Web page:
By Araceli Cruz
By Tessa Stuart
By Anna Merlan
By Keegan Hamilton
By Albert Samaha
By Village Voice staff
By Tessa Stuart
By Albert Samaha
While Starr probably wouldn't prosecute a sitting president, he could still indict Clinton underlings and name the president an unindicted coconspirator. That would keep Clinton on the hot seat for years. Starr's three most likely targets are Vernon Jordan, Sidney Blumenthal, and Betty Currie.
Also possible is some sort of legal action against Maryland developer and longtime Democratic fundraiser Nathan Landow, who was called before a Starr grand jury for allegedly pressuring Kathleen Willey the volunteer who claimed Clinton touched her breast in a White House corridor. Landow, who has repeatedly denied any wrongdoing, took the fifth when called before a grand jury. ABC recently reported that Landau's lawyer hired a private detective to investigate Willey.
An indictment of Landow could seriously jeopardize Gore because Landow is not just another Democratic moneybags. He is Gore's moneybags the man who, after watching Walter Mondale's trouncing at the hands of Ronald Reagan in 1984, put together a group to promote the then little known Tennessee politician as a fresh face for the Democratic center.
The Clinton legal team kept Willey and Landow from figuring in the Senate show trial. However, the prospect of court testimony on the Willey matter has to be one of the reasons Janet Reno is now investigating Starr with the possibility of perhaps shutting him down for good.
Hill of Beans
First Lady Would Be Fat Target in N.Y. Race
The Hillary boomlet for a Senate seat in New York can't last. The First Lady's got too much baggage and could be a serious drag on Al Gore if she carpetbags her way into the Big Apple to run for Pat Moynihan's slot.
In addition to the fact that Giuliani would likely pull votes in numbers that few Republicans could in New York City, Hillary would become target #1 for the national GOP.
Beyond that, Hillary's remark last year that Palestine should be an independent state would be certain to hurt her among New York's large bloc of Jewish voters. Giuliani won't miss a beat playing hardball with the issue, and solid feminist support won't be enough to stop it.
Then there is the continuing Starr prosecution of Webb Hubbell, close Clinton friend and former number three in the Justice Department. One of two cases Starr is pursuing against Hubbell involves tax fraud; the other, alleged lying to Congress and federal regulators about legal work Hubbell and Hillary did for Jim McDougal's Madison s&l in the '80s. Starr is investigating Hubbell for allegedly covering up involvement by the Rose Law Firm in a phony land deal, which led to the failure of Madison. As The Washington Postreported last week, Hillary's legal work for Madison is certain to be an issue in a Hubbell trial.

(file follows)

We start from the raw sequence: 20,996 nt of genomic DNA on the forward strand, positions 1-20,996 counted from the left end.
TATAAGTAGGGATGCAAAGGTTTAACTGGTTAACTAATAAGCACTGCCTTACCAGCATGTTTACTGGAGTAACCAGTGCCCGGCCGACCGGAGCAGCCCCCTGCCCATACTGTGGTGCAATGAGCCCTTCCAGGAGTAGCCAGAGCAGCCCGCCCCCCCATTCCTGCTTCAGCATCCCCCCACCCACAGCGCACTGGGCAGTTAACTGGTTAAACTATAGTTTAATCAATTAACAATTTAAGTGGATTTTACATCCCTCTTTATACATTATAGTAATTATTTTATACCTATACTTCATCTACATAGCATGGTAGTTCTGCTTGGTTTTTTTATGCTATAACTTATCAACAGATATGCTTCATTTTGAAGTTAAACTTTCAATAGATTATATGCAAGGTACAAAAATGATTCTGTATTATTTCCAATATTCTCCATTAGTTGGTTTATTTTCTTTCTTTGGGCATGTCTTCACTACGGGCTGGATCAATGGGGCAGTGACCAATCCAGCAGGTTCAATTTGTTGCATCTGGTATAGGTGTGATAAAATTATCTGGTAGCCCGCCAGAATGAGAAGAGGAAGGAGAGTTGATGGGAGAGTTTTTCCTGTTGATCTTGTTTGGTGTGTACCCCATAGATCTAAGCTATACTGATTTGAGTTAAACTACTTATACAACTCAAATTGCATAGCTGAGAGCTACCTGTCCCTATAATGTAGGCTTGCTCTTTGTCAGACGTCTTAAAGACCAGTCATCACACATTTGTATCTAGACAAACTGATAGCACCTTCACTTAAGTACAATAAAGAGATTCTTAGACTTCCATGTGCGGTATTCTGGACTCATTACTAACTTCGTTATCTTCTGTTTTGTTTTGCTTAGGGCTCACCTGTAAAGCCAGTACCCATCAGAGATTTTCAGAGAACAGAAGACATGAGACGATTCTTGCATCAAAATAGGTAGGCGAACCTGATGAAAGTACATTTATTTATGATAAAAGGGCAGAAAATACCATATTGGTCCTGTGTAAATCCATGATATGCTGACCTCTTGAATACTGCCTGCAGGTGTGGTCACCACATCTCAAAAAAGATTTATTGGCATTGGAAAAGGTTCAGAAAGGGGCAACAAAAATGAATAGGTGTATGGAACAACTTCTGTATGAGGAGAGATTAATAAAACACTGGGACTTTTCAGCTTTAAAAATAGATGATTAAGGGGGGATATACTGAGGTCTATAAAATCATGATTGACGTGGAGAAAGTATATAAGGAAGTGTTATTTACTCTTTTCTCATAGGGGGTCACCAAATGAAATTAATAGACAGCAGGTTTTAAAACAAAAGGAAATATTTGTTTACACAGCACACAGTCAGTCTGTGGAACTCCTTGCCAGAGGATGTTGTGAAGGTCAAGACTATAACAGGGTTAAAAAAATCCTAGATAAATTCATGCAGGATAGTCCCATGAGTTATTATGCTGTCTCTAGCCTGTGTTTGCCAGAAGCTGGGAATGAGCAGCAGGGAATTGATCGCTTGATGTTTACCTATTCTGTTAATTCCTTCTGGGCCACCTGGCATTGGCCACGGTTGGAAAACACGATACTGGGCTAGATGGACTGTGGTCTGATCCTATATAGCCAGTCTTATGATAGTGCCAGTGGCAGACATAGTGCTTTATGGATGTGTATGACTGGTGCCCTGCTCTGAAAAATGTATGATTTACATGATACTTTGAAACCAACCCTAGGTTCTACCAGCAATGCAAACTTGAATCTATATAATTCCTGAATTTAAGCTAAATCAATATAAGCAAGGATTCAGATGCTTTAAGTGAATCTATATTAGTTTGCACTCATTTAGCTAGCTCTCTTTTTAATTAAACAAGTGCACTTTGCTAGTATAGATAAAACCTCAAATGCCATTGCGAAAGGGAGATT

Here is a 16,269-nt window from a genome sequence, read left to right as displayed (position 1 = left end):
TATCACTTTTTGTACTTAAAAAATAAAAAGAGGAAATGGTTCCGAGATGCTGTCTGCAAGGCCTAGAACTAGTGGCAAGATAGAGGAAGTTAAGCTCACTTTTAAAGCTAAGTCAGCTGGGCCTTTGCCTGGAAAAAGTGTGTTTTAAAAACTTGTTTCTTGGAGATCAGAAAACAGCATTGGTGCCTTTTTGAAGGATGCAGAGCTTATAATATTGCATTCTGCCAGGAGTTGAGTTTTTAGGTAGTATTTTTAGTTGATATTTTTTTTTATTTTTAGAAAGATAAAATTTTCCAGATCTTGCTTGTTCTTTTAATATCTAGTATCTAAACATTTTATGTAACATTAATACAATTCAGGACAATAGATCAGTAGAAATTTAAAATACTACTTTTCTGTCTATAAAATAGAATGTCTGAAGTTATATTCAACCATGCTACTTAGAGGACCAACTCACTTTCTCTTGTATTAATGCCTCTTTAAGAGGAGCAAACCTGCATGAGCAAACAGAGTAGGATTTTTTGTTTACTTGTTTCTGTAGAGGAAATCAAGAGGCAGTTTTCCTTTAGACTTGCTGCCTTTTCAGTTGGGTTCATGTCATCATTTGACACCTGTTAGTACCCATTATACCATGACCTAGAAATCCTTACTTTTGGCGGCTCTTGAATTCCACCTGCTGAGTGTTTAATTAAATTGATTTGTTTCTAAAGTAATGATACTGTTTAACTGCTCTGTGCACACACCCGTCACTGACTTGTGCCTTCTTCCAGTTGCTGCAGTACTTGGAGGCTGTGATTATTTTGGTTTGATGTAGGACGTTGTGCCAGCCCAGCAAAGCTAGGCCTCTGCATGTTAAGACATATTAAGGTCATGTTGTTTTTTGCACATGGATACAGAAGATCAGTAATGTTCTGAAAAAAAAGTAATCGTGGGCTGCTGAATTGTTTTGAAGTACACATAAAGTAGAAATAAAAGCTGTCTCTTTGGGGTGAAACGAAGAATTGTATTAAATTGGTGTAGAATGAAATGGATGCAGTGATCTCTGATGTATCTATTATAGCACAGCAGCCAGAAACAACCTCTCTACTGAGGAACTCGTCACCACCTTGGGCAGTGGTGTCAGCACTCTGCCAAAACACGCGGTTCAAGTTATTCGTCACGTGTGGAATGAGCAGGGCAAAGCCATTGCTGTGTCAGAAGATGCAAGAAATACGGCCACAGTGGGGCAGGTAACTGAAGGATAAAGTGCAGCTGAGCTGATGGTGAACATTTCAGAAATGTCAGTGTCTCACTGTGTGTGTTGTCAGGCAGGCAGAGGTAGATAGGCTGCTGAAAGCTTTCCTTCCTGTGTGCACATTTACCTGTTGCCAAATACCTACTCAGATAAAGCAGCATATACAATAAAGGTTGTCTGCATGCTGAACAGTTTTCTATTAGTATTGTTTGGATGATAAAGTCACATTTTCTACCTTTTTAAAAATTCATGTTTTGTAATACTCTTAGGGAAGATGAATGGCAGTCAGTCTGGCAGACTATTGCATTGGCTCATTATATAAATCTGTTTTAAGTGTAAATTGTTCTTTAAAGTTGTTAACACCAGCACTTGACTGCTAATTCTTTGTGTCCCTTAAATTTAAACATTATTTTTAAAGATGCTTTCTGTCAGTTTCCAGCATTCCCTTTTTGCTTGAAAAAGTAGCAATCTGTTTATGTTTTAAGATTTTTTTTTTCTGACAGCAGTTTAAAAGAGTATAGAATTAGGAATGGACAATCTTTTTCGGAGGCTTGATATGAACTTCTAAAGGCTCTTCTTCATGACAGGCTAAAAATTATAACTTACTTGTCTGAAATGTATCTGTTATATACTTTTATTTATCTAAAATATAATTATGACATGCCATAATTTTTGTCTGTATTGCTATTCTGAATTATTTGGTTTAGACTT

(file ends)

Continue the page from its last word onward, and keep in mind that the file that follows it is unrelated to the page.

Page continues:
Even on the environment, one issue Gore can rightfully claim as his own, there is possible trouble for Hillary. The Clintons already have embarrassed Gore on this score, with the president dragging him into a flip-flop on incineration. During the 1992 campaign, Clinton/Gore promised to halt the incineration of hazardous wastes which can lead to potentially toxic pollution. Following the election, however, nothing was done.
Some observers noted that it had been revealed during the campaign that Hillary was one of five American directors of the huge French Lafarge cement company, which burns hazardous waste in the U.S. as part of its manufacture of construction materials. Hillary who resigned during the campaign claimed that "burning hazardous waste under the strict controls used by Lafarge converts the hazardous wastes to nonhazardous materials."
In Clinton's first term, there was, of course, the First Lady's bungled handling of health insurance reform. At the time, health-care activists were taken aback by her arrogance coupled with an utter lack of knowledge of the subject.
Finally, Hillary was involved in widely publicized commodity trading during the late 1970s in which she scored a $100,000 profit over a period of about two years.
Any mix of the above could be fine-tuned into a vicious attack campaign by a master of the genre, Rudy Giuliani.
Suing for Status in Washington, D.C.
With the nation's capital still reeling from 12 years of Marion Barry's rule and tightly constrained by a fiscal control board, the future of this colony seems to be more than ever in the hands of its harsh proconsuls in Congress and the business elite, who have always run it.
However, out of nowhere comes a well-placed legal bullet that might succeed where decades of squabbling over home rule have failed. It is a little-noticed lawsuit, Twenty Citizens v. Clinton, filed in federal district court under the Equal Protection Clause of the Constitution. The plaintiffs range from a longtime activist, to a journalist, to a man living in a homeless shelter, to a PR woman. They challenge their voteless status on grounds that District citizens have a right, in the Constitution's words, to a "republican form of government." The suit likens their status to people living in so-called "federal enclaves."